Nations. Towards the end of the book, it became the ruination of the laboring
classes. This outlook Marx took over.
From the more narrowly economic
standpoint, the vertical subdivision of production makes the machines
functionally more specialized or “dedicated.” A particular machine,
as a consequence, may have few alternative uses but is also not easy to
replace. With labor, the result is rather different. The individual worker
becomes a “detail laborer,” i.e., specialized in the sense that, when
at work, he performs only one task. But the task is an unskilled one. The
worker, consequently, can be easily replaced and can also easily qualify for
alternative tasks. Thus, increasing specialization has quite different
implications for the competitive position of capital and of labor,
respectively. We will return to this point shortly. .section ‘American and
Japanese traditions in production management’ The American tradition in
production management has made the most of the “static” advantages of
the division of labor: minimal human capital requirements, maximum
“dexterity” in performance of individual tasks, and minimal time lost
in switching between tasks — these are the principles stressed on Henry Ford’s
assembly lines and in Taylorite time-and-motion studies.
Apparently, Japanese production
management violates all of these principles. Each member of a production team
is supposed to learn every work-station on the assembly line. Human capital
input is maximized rather than minimized. But the “dynamics” of the
Smithian evolutionary process are improved. The Japanese teams are better at
“discovering” potential improvements in both products and methods.
The Capitalist Firm
Consider next an idyllic
thought-experiment of so-called team-production:
a number of individuals come together for the purpose of producing a
particular commodity. In the “Original State,” we suppose, there are
no marked distinctions of wealth, power or status among these people. Some of
them will contribute their skills and labor, others will commit themselves to
bring machines to the joint enterprise.
We may assume that they will decide to
take advantage of the Smithian economies of vertical division of labor and so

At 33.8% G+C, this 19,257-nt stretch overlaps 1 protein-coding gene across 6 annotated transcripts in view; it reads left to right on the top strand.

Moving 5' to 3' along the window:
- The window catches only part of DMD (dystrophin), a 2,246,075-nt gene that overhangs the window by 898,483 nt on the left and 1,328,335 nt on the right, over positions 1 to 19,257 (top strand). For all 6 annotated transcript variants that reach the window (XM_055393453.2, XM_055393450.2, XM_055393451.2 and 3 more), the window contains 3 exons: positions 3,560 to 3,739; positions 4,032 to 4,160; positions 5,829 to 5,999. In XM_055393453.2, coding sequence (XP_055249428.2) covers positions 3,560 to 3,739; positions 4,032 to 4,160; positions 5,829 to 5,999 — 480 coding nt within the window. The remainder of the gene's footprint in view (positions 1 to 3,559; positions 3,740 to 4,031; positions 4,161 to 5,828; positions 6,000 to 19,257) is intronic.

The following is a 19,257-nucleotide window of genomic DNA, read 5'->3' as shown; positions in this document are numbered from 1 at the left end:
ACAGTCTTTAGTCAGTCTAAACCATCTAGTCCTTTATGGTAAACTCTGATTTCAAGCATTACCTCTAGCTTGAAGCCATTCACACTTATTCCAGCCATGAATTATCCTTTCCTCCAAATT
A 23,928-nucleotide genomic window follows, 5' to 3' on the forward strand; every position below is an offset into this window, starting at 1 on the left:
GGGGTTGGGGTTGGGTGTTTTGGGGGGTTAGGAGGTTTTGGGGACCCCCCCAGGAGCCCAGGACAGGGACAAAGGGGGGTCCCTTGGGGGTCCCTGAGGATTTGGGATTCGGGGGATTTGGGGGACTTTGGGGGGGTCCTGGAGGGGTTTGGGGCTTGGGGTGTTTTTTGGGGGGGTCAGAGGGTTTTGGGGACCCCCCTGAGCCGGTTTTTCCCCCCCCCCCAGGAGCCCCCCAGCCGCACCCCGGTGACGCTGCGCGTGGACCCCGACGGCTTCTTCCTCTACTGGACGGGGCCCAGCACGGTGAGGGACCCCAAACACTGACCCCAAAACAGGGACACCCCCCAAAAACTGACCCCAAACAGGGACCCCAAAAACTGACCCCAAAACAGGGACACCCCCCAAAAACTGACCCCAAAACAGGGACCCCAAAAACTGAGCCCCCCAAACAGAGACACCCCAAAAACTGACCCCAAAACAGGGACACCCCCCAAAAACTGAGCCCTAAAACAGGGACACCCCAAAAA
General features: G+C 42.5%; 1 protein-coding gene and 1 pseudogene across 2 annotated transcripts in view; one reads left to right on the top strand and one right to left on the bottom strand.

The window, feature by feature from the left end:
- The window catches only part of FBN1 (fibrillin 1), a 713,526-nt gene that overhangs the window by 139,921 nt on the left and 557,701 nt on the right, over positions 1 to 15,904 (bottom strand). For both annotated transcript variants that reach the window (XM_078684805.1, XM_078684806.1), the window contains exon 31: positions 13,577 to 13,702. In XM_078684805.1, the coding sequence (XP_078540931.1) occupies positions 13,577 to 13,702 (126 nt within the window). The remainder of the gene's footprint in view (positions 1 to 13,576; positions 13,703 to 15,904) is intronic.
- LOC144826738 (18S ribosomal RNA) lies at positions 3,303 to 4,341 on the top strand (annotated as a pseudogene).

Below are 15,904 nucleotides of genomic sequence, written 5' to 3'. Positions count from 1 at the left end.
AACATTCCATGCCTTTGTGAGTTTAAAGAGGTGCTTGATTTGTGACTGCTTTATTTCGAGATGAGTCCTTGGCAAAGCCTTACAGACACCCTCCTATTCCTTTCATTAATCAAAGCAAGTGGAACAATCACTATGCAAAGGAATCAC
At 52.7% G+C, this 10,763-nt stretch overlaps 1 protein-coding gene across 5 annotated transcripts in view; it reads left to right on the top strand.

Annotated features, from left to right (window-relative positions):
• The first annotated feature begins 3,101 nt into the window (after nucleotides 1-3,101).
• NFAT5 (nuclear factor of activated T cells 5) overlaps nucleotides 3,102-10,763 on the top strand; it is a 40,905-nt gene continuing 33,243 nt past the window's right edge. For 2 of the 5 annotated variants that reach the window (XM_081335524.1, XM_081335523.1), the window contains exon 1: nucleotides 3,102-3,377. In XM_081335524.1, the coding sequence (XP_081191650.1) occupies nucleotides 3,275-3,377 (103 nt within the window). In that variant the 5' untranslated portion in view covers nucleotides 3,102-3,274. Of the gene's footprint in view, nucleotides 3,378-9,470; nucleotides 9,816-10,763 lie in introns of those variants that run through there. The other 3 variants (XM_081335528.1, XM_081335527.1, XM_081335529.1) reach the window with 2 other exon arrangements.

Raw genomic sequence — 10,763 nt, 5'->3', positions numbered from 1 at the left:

set up production in the form of a single, long assembly line. For simplicity,
let there be n stages of production, n machines, and n operatives
— one per machine. The product could also be produced by n individual
artisans using a set of simple hand- tools or in k shorter assembly
lines of n/k workers using less-specialized machines. But we presume,
with Smith and Marx, that by setting up on one long assembly line, the
collective effort will produce a larger output with the same resources.
The questions are: How many firms will
there be? Will the typical firm be a “capitalist” one? If so, why?
One can imagine the possibility of n successive
firms, each one buying the output of the stage preceding and selling to the
stage succeeding. In half of these firms (one might also imagine) the owner of
the machine hires the operative and pays him wages, while in the other half the
worker rents the machine he is working with. But these imaginings, of course,
fit singularly ill with the ways in which we find modern manufacturing to be
Since the team utilizes the economies of
scale due to the division of labor, the enterprise earns a joint rent (or a
“surplus,” if you will). Total sales-proceeds exceed the sum of the
earnings that the inputs would find in alternative employments. The joint rent
is a Ssssnake in this paradise. For how is it to be divided? In our
illustration, all the inputs are assumed to be strictly complementary. If one
machine is withdrawn from the assembly line, total output falls to zero. If one